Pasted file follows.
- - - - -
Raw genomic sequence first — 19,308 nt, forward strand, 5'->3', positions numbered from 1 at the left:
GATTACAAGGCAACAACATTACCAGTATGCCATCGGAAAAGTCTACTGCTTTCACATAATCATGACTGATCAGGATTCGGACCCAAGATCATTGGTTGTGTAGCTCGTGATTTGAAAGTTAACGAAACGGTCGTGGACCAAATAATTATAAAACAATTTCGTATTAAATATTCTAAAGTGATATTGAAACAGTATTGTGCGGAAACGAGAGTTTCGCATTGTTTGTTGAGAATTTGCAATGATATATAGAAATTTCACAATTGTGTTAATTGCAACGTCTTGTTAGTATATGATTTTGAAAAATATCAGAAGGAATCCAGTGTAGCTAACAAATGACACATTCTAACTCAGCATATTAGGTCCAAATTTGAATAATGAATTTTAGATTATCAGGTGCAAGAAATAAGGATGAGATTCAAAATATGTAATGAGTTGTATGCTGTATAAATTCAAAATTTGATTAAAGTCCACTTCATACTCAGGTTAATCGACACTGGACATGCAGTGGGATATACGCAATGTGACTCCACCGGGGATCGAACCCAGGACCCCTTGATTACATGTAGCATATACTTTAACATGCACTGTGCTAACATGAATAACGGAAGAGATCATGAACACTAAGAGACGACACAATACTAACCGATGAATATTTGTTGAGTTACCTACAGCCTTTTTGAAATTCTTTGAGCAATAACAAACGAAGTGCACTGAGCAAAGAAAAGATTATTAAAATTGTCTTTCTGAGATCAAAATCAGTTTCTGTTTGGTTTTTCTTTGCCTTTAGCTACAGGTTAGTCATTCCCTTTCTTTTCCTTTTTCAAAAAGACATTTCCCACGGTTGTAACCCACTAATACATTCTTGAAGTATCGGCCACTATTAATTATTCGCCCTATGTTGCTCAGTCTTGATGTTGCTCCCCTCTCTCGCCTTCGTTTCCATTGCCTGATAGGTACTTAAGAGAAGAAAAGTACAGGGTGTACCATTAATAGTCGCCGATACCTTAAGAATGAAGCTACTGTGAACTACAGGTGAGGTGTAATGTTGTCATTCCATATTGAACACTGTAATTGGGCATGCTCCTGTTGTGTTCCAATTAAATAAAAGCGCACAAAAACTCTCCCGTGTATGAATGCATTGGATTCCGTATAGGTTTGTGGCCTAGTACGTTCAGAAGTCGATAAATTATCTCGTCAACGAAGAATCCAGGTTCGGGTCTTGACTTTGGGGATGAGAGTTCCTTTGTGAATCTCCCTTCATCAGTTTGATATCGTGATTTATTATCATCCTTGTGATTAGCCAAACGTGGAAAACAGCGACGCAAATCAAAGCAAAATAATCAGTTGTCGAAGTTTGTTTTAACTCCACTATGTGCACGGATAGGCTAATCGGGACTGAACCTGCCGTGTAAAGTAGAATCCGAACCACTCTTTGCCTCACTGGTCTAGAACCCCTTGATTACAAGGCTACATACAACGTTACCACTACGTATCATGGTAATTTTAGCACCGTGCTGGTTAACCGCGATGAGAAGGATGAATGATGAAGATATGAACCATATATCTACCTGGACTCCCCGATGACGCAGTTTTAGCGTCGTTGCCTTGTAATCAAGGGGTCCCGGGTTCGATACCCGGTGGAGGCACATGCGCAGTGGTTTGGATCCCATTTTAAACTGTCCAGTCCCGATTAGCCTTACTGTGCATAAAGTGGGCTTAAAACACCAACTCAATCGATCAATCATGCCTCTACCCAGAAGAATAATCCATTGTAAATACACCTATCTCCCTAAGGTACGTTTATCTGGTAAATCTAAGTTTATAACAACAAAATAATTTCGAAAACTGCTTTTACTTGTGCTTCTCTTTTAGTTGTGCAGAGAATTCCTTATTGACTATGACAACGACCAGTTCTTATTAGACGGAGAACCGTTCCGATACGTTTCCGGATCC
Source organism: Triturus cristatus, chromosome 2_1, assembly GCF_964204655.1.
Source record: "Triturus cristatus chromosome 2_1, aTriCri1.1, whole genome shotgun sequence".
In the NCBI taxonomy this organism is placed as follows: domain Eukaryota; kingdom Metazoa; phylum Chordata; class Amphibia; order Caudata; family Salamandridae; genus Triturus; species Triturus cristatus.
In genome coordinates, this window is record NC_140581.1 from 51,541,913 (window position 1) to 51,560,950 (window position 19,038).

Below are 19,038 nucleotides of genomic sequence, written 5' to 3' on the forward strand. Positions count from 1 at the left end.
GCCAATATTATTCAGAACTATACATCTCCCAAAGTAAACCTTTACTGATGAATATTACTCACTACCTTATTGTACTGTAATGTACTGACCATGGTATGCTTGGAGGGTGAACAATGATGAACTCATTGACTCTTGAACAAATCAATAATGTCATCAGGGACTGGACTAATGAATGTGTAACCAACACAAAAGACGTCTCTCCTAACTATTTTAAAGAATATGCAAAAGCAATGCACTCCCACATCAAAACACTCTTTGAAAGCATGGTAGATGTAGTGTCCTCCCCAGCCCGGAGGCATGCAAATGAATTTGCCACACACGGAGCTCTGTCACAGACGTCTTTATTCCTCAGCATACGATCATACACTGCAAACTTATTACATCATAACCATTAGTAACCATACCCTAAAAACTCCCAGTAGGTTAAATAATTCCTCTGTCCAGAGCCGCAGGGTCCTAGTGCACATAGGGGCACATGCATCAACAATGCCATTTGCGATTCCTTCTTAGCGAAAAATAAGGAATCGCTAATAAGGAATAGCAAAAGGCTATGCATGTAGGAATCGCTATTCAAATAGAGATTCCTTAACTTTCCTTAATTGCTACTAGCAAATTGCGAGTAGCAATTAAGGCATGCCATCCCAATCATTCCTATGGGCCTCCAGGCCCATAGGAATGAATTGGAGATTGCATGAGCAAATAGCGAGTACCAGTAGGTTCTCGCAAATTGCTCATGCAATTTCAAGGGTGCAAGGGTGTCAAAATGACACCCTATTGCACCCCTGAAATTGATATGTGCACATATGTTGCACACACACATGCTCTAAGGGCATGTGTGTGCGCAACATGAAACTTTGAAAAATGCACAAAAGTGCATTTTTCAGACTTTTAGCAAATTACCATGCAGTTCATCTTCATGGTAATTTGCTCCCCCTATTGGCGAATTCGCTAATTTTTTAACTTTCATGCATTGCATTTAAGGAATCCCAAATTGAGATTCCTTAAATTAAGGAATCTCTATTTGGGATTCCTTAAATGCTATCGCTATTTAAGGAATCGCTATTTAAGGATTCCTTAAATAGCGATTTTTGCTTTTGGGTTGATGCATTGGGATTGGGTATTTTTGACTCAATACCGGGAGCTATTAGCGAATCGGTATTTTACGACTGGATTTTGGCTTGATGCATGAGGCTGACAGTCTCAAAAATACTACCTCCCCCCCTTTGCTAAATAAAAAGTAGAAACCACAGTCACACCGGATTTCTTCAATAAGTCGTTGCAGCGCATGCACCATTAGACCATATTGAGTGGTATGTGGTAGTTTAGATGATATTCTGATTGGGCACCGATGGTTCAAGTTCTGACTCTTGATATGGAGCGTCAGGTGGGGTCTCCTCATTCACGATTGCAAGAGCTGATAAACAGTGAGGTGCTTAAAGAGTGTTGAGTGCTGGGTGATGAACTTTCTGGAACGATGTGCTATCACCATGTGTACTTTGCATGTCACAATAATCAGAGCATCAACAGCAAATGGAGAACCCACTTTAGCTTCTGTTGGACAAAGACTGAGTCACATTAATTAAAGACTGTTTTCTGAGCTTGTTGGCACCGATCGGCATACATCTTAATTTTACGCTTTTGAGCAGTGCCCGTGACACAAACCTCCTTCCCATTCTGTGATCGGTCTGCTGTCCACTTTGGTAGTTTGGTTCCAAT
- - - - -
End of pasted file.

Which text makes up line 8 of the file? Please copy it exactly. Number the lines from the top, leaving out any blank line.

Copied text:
GCCAATATTATTCAGAACTATACATCTCCCAAAGTAAACCTTTACTGATGAATATTACTCACTACCTTATTGTACTGTAATGTACTGACCATGGTATGCTTGGAGGGTGAACAATGATGAACTCATTGACTCTTGAACAAATCAATAATGTCATCAGGGACTGGACTAATGAATGTGTAACCAACACAAAAGACGTCTCTCCTAACTATTTTAAAGAATATGCAAAAGCAATGCACTCCCACATCAAAACACTCTTTGAAAGCATGGTAGATGTAGTGTCCTCCCCAGCCCGGAGGCATGCAAATGAATTTGCCACACACGGAGCTCTGTCACAGACGTCTTTATTCCTCAGCATACGATCATACACTGCAAACTTATTACATCATAACCATTAGTAACCATACCCTAAAAACTCCCAGTAGGTTAAATAATTCCTCTGTCCAGAGCCGCAGGGTCCTAGTGCACATAGGGGCACATGCATCAACAATGCCATTTGCGATTCCTTCTTAGCGAAAAATAAGGAATCGCTAATAAGGAATAGCAAAAGGCTATGCATGTAGGAATCGCTATTCAAATAGAGATTCCTTAACTTTCCTTAATTGCTACTAGCAAATTGCGAGTAGCAATTAAGGCATGCCATCCCAATCATTCCTATGGGCCTCCAGGCCCATAGGAATGAATTGGAGATTGCATGAGCAAATAGCGAGTACCAGTAGGTTCTCGCAAATTGCTCATGCAATTTCAAGGGTGCAAGGGTGTCAAAATGACACCCTATTGCACCCCTGAAATTGATATGTGCACATATGTTGCACACACACATGCTCTAAGGGCATGTGTGTGCGCAACATGAAACTTTGAAAAATGCACAAAAGTGCATTTTTCAGACTTTTAGCAAATTACCATGCAGTTCATCTTCATGGTAATTTGCTCCCCCTATTGGCGAATTCGCTAATTTTTTAACTTTCATGCATTGCATTTAAGGAATCCCAAATTGAGATTCCTTAAATTAAGGAATCTCTATTTGGGATTCCTTAAATGCTATCGCTATTTAAGGAATCGCTATTTAAGGATTCCTTAAATAGCGATTTTTGCTTTTGGGTTGATGCATTGGGATTGGGTATTTTTGACTCAATACCGGGAGCTATTAGCGAATCGGTATTTTACGACTGGATTTTGGCTTGATGCATGAGGCTGACAGTCTCAAAAATACTACCTCCCCCCCTTTGCTAAATAAAAAGTAGAAACCACAGTCACACCGGATTTCTTCAATAAGTCGTTGCAGCGCATGCACCATTAGACCATATTGAGTGGTATGTGGTAGTTTAGATGATATTCTGATTGGGCACCGATGGTTCAAGTTCTGACTCTTGATATGGAGCGTCAGGTGGGGTCTCCTCATTCACGATTGCAAGAGCTGATAAACAGTGAGGTGCTTAAAGAGTGTTGAGTGCTGGGTGATGAACTTTCTGGAACGATGTGCTATCACCATGTGTACTTTGCATGTCACAATAATCAGAGCATCAACAGCAAATGGAGAACCCACTTTAGCTTCTGTTGGACAAAGACTGAGTCACATTAATTAAAGACTGTTTTCTGAGCTTGTTGGCACCGATCGGCATACATCTTAATTTTACGCTTTTGAGCAGTGCCCGTGACACAAACCTCCTTCCCATTCTGTGATCGGTCTGCTGTCCACTTTGGTAGTTTGGTTCCAAT